However, Plaintiff has not alleged facts sufficient to state a claim upon which relief may be granted. To state a claim arising under federal law, it must be clear from the face of the plaintiff's well-pleaded complaint that there is a federal question. Easton v. Crossland Mortgage Corp., 114 F.3d 979, 982 (9th Cir. 1997). The mere reference to a federal statute in a pleading will not convert a claim into a federal cause of action. Id. While a plaintiff is not required to plead his evidence "or specific factual details not ascertainable in advance of discovery," Gibson v. United States, 781 F.2d 1334, 1340 (9th Cir. 1986), cert. denied, 479 U.S. 1054 (1987), a pleading will not be sufficient to state a claim under § 1983 if the allegations are mere conclusions, Kennedy v. H & M Landing, Inc., 529 F.2d 987, 989 (9th Cir. 1976). And a complaint that fails to state the specific acts of the defendant which violated the plaintiff's rights fails to meet the requirements of Rule 8(a)(2) of the Federal Rules of Civil Procedure. Hutchinson v. United States, 677 F.2d 1322, 1328 n. 5 (9th Cir. 1982). Plaintiff asserts that "federal violations toward this plaintiff are numerous" and that he has been "denied the right to be free from cruel & unusual punishment, beaten, property thrown away, wittnessed [sic] many other federal violations to numerous other inmates as well." Complaint at 3. These assertions are conclusory, and are insufficient to state a claim for relief under § 1983. Nor do they meet the pleading requirements of Rule 8.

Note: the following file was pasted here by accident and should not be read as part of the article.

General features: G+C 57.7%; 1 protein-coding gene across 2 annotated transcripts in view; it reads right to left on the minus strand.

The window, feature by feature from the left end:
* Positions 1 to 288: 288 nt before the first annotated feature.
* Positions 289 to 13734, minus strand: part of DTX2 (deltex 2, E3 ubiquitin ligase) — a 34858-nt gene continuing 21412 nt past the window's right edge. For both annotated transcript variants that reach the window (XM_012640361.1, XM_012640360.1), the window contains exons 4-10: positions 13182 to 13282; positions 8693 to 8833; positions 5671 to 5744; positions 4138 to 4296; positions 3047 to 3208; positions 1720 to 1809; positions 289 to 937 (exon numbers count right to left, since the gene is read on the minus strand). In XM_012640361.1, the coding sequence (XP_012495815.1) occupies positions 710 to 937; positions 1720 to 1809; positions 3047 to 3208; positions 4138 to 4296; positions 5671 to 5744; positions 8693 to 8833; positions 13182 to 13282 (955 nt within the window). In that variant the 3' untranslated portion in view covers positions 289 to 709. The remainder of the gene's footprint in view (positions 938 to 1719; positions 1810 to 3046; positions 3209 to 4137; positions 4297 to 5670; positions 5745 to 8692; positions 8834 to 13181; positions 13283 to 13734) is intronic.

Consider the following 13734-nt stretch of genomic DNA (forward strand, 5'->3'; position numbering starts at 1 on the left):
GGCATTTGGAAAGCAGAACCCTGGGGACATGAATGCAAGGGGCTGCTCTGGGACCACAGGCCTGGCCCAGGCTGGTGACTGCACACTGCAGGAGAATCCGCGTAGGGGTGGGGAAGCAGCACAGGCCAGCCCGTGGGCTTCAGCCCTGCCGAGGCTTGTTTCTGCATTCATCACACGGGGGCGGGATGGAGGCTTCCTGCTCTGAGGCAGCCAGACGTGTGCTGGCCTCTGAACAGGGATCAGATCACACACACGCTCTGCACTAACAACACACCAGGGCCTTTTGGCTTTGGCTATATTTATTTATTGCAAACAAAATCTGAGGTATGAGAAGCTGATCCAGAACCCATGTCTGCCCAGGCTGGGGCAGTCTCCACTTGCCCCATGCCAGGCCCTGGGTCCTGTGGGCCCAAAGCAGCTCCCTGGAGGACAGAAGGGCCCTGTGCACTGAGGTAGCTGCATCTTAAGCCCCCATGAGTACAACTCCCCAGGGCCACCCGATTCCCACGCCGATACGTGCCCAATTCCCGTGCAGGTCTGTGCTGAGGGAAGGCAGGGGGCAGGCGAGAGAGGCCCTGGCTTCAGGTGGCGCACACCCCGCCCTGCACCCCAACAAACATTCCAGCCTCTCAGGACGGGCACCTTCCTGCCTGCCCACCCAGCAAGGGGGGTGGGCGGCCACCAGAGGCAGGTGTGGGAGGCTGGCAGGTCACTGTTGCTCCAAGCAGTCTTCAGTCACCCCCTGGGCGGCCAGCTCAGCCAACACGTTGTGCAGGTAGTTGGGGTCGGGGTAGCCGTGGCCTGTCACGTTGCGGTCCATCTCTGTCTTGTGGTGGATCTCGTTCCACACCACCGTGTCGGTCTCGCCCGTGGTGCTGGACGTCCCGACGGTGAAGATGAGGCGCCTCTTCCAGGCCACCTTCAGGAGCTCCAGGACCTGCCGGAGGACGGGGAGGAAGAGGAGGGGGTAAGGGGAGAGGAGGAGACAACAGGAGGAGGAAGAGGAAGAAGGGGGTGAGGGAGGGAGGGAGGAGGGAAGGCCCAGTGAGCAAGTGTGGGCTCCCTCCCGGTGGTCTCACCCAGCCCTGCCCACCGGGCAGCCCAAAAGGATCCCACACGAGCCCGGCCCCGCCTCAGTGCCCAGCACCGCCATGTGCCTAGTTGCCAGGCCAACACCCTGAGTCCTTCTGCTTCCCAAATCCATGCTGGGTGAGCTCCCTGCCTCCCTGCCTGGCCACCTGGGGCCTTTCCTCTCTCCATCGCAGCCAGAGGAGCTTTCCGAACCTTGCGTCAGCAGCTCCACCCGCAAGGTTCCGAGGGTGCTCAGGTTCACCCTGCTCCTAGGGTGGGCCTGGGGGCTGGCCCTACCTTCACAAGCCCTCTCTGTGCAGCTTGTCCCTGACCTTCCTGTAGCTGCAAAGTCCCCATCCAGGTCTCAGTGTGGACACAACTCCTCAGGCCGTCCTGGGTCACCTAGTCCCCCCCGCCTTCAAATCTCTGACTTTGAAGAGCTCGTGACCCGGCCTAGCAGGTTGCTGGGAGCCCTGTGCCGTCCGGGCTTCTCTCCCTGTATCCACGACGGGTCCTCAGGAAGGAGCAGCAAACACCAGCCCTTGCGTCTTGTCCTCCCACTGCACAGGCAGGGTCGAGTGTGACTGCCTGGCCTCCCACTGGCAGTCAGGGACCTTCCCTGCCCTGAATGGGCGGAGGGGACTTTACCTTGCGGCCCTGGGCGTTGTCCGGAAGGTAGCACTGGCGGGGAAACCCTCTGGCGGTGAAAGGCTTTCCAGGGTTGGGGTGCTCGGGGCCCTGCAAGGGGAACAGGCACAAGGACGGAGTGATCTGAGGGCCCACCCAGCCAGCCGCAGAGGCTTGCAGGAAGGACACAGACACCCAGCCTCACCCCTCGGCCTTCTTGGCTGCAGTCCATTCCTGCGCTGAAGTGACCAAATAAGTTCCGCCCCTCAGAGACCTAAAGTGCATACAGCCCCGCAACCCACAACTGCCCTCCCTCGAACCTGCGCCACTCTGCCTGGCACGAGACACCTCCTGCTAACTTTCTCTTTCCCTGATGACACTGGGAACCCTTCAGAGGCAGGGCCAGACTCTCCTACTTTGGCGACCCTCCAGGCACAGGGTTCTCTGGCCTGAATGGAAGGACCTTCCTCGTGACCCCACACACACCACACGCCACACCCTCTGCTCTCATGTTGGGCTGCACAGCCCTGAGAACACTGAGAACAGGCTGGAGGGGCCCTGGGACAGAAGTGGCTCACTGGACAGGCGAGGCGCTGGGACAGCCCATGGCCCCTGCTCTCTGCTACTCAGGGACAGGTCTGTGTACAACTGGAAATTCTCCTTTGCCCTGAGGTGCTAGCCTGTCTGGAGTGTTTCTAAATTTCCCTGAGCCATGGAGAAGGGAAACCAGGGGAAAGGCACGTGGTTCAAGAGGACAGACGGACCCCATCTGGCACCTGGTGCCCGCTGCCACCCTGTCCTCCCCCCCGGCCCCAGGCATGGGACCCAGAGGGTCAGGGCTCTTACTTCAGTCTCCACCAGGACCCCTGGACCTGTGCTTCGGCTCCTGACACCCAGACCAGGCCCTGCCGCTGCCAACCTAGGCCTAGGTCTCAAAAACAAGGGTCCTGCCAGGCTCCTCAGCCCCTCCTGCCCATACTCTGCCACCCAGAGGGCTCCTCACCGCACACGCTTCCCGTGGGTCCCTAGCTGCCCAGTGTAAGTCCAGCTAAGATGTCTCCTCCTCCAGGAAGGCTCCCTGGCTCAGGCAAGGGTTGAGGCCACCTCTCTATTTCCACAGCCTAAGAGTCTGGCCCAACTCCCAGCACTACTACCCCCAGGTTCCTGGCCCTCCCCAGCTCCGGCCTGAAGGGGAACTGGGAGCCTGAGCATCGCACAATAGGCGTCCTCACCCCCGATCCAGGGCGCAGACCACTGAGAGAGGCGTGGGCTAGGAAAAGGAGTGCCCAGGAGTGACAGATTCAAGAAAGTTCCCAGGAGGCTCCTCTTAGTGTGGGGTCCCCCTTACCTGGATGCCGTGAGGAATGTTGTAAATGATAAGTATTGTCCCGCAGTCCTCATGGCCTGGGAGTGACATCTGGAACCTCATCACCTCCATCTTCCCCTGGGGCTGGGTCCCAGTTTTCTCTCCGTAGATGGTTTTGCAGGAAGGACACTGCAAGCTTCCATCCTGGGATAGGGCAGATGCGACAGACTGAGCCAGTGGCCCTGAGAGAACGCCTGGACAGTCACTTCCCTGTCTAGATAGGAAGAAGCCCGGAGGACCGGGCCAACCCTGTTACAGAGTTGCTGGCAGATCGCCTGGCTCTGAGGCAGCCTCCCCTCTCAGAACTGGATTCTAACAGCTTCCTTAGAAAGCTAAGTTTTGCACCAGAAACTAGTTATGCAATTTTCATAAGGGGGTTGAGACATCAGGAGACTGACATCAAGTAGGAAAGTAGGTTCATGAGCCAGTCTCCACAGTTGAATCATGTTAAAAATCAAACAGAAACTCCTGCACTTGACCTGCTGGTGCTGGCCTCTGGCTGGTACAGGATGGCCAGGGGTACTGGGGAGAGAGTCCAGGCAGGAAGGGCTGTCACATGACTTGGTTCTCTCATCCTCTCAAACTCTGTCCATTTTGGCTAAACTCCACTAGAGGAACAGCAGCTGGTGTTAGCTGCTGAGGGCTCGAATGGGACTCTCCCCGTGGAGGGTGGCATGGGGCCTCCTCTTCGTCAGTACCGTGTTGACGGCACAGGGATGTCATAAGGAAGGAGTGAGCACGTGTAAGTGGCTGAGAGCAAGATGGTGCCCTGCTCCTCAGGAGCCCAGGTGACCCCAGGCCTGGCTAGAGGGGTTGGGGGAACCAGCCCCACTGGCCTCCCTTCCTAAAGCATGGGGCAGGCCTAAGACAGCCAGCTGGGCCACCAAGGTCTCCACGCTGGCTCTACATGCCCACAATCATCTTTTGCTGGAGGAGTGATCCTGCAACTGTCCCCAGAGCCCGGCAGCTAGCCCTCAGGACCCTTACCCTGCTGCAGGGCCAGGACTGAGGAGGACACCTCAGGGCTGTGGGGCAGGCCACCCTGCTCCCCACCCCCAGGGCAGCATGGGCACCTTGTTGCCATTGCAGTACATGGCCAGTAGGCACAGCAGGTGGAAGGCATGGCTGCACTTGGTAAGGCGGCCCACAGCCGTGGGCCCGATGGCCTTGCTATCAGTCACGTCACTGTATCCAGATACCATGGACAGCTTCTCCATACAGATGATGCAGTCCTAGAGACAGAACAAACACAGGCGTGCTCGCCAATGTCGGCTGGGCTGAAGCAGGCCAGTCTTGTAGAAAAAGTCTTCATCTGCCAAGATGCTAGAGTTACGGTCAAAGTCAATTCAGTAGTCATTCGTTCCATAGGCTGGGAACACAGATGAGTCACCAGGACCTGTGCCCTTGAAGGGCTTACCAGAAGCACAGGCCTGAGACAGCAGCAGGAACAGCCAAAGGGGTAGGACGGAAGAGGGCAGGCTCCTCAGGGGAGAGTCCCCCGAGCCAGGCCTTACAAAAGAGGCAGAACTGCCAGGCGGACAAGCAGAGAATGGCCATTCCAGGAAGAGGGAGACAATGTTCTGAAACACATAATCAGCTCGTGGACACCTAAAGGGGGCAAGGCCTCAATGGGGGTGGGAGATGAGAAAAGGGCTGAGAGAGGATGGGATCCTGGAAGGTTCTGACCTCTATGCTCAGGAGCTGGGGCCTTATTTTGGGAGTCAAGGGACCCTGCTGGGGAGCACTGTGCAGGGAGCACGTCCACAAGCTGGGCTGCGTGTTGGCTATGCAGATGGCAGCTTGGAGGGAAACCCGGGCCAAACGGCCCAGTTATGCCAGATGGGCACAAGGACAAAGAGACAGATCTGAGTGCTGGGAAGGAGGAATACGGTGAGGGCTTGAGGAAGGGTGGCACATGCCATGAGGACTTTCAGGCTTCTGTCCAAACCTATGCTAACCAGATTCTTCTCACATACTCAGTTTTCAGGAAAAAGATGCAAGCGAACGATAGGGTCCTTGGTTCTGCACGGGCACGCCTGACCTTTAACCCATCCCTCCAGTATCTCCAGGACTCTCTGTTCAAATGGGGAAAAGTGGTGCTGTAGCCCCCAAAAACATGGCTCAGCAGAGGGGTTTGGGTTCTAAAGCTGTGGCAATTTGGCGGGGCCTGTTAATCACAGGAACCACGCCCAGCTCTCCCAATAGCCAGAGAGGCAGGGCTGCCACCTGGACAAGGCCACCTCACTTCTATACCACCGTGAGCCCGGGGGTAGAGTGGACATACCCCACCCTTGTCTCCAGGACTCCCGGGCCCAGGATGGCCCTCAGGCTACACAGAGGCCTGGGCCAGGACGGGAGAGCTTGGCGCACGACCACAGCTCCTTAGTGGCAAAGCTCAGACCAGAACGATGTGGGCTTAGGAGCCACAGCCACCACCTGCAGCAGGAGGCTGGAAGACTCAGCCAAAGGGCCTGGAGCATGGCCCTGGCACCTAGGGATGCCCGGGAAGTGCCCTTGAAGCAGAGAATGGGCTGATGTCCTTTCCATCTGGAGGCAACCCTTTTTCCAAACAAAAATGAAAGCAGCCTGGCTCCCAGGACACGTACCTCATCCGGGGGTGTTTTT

Moreover, Plaintiff does not set forth specific facts to substantiate his assertions that he, personally, has suffered injury. Rather, he asks the Court to take action based on a general atmosphere of alleged fear and abuse at SVSP. This Court is one of limited jurisdiction, however, and can only decide matters where an individual plaintiff has standing. The constitutional standing requirement derives from Article III, Section 2 of the United States Constitution, which restricts adjudication in federal courts to "cases" and "controversies." See Valley Forge Christian College v. Americans United for Separation of Church and State, Inc., 454 U.S. 464, 471 (1982). Article III standing is present only when (1) a plaintiff suffers a concrete, particularized injury which is actual or imminent; (2) there is a causal connection between the injury and the conduct complained of; and (3) the injury will likely be redressed by a favorable decision. See Lujan v. Defenders of Wildlife, 504 U.S. 555, 560-61 (1992); Wedges/Ledges of California, Inc. v. City of Phoenix, 24 F.3d 56, 61 (9th Cir. 1994); see, e.g., Easyriders Freedom F.I.G.H.T. v. Hannigan, 92 F.3d 1486, 1495 (9th Cir. 1996) (plaintiff who seeks only prospective injunctive relief has no standing to challenge statute on vagueness grounds because relief sought will not redress any past injury). While Plaintiff complains of a general harm he has suffered as a result of the acts of rogue prison guards at SVSP, he does not point to any constitutionally cognizable cause of action for injury he has suffered personally which was caused by those guards directly and thus can be redressed by the named Defendants. Thus, he has failed to establish that he has standing to bring this action.

  Plaintiff might be able to state a claim upon which relief may be granted if he can in good faith allege facts, subject to proof, which clearly and succinctly identify the injury he suffered, or continues to suffer, personally as a result of the alleged actions of "Green Wall" prison guards; identify specifically and link to his allegations the responsible guards; and provide some support for his assertion that they are members of the "Green Wall" gang. Without this basic information, the complaint cannot proceed. Accordingly, the complaint is DISMISSED WITH LEAVE TO AMEND as set forth below.


  For the foregoing reasons and for good cause shown,

  1. Leave to proceed in forma pauperis is DENIED without prejudice. (Docket nos. 3, 4.) If Plaintiff files an amended complaint which complies with this order the Court will ...